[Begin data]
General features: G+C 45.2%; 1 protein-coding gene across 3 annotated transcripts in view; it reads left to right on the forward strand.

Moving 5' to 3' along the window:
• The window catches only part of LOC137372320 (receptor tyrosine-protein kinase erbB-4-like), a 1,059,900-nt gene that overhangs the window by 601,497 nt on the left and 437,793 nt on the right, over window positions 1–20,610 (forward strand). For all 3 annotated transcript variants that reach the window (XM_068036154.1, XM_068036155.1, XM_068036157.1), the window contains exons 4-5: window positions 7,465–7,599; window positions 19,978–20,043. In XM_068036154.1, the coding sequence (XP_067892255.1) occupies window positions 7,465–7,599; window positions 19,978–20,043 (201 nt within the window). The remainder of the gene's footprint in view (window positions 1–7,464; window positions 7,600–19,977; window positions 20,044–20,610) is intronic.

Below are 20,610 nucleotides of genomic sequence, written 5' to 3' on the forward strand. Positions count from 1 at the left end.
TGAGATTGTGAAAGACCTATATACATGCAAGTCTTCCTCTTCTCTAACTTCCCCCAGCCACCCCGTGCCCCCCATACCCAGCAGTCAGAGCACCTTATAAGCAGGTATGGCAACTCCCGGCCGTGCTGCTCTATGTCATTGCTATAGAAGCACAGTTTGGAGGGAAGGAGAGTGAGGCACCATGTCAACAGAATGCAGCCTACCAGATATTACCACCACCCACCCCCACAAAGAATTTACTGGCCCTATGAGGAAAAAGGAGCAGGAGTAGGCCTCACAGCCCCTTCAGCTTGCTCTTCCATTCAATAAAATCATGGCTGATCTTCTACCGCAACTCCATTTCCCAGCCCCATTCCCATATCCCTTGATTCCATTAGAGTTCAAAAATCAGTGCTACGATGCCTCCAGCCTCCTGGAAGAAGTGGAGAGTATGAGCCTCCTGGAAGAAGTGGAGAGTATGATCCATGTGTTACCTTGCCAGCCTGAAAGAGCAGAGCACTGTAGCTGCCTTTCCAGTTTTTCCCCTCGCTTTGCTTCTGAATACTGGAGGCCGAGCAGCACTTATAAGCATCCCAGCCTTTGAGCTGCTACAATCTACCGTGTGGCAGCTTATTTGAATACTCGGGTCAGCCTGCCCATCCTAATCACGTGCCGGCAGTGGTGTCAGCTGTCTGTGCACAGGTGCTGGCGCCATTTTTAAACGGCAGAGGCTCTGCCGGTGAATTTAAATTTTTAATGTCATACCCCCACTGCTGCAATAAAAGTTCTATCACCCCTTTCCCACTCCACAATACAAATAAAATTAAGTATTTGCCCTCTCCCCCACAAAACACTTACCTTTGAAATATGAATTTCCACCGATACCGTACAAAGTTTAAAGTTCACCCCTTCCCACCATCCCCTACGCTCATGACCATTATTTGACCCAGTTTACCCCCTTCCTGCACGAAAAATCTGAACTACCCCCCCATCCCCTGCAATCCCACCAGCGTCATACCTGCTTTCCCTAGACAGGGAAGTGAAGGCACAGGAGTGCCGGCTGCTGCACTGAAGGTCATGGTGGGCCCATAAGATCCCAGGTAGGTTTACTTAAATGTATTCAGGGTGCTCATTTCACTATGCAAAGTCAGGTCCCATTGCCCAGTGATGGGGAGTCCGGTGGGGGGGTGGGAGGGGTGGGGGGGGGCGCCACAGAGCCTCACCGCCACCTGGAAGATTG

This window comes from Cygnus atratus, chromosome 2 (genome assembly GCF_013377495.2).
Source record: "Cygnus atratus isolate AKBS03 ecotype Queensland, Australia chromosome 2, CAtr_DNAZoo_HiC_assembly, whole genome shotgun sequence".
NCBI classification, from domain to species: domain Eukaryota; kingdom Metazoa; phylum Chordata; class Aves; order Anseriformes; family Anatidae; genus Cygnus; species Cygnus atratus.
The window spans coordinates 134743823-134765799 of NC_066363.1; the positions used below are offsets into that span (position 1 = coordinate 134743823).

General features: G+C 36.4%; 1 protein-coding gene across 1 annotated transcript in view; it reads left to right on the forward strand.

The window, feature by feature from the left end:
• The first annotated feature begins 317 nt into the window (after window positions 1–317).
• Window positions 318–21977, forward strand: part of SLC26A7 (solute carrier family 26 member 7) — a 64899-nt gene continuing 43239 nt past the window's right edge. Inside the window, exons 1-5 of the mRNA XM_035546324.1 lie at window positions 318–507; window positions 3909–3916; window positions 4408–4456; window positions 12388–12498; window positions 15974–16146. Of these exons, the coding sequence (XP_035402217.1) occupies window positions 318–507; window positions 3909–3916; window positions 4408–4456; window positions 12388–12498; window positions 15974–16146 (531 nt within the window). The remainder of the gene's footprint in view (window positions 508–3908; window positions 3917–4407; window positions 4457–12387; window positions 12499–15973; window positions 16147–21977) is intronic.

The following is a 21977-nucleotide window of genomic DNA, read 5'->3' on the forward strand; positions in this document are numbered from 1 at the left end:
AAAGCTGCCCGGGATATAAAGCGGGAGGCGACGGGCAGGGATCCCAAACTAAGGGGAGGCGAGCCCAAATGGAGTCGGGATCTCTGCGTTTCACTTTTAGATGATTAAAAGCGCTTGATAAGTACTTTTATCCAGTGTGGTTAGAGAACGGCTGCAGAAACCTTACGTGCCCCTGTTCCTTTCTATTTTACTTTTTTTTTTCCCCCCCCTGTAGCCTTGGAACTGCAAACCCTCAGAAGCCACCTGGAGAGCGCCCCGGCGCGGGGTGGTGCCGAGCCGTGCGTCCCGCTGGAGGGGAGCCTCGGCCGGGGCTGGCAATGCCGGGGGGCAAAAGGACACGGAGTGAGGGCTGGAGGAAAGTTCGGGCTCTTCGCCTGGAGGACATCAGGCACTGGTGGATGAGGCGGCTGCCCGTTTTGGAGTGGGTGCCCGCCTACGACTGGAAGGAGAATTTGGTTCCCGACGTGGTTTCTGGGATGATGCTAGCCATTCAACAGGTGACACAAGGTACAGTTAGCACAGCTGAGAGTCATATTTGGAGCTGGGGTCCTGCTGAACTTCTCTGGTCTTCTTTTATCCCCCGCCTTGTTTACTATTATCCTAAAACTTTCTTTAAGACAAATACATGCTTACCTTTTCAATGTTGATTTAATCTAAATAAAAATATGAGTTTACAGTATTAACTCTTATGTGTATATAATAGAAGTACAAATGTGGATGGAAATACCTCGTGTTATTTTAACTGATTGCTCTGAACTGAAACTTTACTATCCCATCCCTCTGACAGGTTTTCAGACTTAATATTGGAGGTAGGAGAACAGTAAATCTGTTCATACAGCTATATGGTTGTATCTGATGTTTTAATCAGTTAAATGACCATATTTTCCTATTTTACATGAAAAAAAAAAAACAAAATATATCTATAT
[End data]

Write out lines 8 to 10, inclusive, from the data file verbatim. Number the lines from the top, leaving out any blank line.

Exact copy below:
NCBI classification, from domain to species: domain Eukaryota; kingdom Metazoa; phylum Chordata; class Aves; order Anseriformes; family Anatidae; genus Cygnus; species Cygnus atratus.
The window spans coordinates 134743823-134765799 of NC_066363.1; the positions used below are offsets into that span (position 1 = coordinate 134743823).

General features: G+C 36.4%; 1 protein-coding gene across 1 annotated transcript in view; it reads left to right on the forward strand.